Before students can participate in shared inquiry, they must learn how to identify and ask interpretive questions vs. factual questons. Interpretive questions require a lot of thought and analysis of text to answer because it may have more than one answer. The possible answers can be supported with evidence from text. However, students must also read between the lines to answer these questions because unlike a factual question, the author does not directly answer the question, but gives hints and clues within the text. Interpretive questions are essential for Shared Inquiry discussions. Common Core urges readers to delve deeper into the text by asking more thought provoking complex questions that require higher order thinking processes to answer.
Students had completed the second reading of The Fisherman and His Wife and followed the guidelines for note taking (see source) that was introduced at a prior lesson: http://www.cc.betterlesson.com/lesson/505354/note-taking?from=owner_view. Certain types of students' notes can be converted into interpretive questions. Now, students can begin to generate interpretive questions from their notes.
I like to begin this lesson by using something that is familiar to my students. Since previous lessons explored character conflicts, students in my class build on that prior knowledge and base their questions off what they already know of character conflicts. My students are always wondering why the characters react the way they do. So, notes that question a character's motives can lead to complex questions.
My students are also familiar with author's purpose. The unique ways an author uses language often stand out enough for students to jot notes on their post its. They want to understand why the author uses these literary devices. Understanding the intended purpose of language is crucial to gaining insight of the central message. I encourage students to generate questions about the author's intentions.
At this point, I introduce a third type of question: Evaluative Question. It is similar to interpretive questions because both types may have more than one answer. However, supports for answers to Evaluative Questions come from both text and the reader's opinions and experiences.
Prior to analyzing student notes, we discuss the three types of questions we learned thus far:
So that we are all on the same page, I give students a formative assessment.by asking them to complete a "Question Type Checklist" (see source). Students are to categorize questions into one of the three types listed above. Afterwards, we discuss their answers. Interestingly, formative assessment indicate students were confused about the differences between interpretive and evaluative questions. Therefore, we decide to focus only on Interpretive Questions at this time.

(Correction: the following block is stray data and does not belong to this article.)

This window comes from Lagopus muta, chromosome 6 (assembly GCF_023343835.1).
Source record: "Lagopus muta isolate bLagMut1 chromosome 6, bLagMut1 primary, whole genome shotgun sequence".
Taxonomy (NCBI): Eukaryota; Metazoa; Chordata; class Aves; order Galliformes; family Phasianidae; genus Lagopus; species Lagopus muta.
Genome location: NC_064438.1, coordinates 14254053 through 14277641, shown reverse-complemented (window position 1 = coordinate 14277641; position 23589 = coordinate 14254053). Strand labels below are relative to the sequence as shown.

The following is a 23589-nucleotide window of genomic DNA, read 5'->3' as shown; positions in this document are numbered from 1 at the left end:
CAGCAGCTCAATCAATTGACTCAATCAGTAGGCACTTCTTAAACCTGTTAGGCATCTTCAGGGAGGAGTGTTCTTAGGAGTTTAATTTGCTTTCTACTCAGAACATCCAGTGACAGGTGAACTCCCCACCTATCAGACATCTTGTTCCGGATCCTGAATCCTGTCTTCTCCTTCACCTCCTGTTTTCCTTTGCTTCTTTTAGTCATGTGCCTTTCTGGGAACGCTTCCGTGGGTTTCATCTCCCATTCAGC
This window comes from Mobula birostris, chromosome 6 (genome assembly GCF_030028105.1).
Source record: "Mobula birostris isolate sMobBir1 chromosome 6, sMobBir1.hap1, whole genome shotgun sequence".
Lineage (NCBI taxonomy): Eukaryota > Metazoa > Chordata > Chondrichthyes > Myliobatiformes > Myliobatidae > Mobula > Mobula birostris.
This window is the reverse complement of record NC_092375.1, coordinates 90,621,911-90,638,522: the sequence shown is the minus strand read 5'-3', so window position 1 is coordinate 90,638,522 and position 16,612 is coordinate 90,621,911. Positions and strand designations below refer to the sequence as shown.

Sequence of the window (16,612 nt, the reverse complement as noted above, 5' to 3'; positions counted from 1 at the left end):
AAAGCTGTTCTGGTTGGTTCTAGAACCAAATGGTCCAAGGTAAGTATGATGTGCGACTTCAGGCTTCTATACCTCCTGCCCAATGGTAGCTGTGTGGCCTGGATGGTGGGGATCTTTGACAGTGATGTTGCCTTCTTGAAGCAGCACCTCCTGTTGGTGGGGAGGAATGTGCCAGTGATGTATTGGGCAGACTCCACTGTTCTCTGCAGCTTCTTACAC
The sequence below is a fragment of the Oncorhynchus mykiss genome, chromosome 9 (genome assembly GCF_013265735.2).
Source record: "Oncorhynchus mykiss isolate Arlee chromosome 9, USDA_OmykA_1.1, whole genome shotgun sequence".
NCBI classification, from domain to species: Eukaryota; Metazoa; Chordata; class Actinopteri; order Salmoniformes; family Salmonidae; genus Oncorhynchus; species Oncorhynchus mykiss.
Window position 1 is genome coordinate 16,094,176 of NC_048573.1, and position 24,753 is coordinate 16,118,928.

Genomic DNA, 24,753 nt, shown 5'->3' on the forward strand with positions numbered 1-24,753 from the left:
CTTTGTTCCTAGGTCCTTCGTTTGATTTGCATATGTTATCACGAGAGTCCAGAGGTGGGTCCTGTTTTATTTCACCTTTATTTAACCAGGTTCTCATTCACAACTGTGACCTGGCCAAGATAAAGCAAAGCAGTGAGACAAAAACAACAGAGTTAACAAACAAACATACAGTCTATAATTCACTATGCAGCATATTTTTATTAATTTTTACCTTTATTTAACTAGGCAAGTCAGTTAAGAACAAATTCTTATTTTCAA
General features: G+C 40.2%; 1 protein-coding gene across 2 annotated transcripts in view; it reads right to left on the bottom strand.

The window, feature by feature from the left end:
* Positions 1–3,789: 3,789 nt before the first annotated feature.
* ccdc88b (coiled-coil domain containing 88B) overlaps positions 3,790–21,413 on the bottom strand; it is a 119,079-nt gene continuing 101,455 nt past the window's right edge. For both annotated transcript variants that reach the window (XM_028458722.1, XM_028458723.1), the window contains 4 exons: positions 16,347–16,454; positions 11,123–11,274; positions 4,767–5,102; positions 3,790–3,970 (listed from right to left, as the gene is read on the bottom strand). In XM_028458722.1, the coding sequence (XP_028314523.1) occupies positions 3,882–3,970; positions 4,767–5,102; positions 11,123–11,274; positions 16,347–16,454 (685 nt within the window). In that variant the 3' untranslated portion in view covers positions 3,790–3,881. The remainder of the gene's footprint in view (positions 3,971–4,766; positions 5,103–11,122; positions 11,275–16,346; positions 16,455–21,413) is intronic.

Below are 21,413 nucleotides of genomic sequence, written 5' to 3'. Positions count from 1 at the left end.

I model creating interpretive questions from student notes by using a "Question Generator" aka shoe box. The "Question Generator" will turn notes into interpretive questions. I use a shoe box and insert their sticky notes inside the shoe box to represent the Question Generator. Then, I pass the shoe box around the class so that different students can revise a sticky note into an interpretive question. It is a collaborative method that requires brainstorming among students. This process takes much practice and will require a lot of teacher guidance at first. Using the shoe box as a game activity makes practicing less laborious and more exciting. A gradual release of this process help foster independence. A sample question that was generated from our discussion:
Note: The sea changed to green.
Interpretive Question: Why did the sea change colors every time the fisherman returned to ask the fish for favors?
After converting your notes into questions, revisions will be necessary to make these questions more intriguing during shared inquiry discussions. There are five characteristics that make interpretive questions more engaging.
- Open-Ended: A question that creates doubt because there are more than one possible answer will capture students' curiosity. Furthermore, these multiple answers can all be supported by evidence from text. I tell students that if a question has at least two answers that can be supported by text evidence, it passes the test for good interpretive questions.
- Personally Interesting: I urge students to ask questions that interest them. Chances are, these questions will also interest the group and a lively discussion will take place. Interest is motivating.
- Evidence-Based: The question must lead back to evidence from text. Opinions during discussions must be supported by text. Not only does it promote critical thinking, but also deepen understanding.
- Clear and Focused: Clear and focused questions immediately identify the problem. This keeps the group focused and on topic.
- Specific: Specificity is more effective than vague questions. If this question is generated in your notes at different places in the story, The more specific the question, the more detailed the answers.
Following these guidelines, students review and tweak the questions that were created from the "Question Generator" earlier. At the end of this activity, we write student revised questions on sentence strips and display them on our Shared Inquiry pocket chart. We review and rate selected questions, using the guidelines of the five characteristics above. This gives immediate feedback and serves as my formative assessments of where student understanding lies at this point.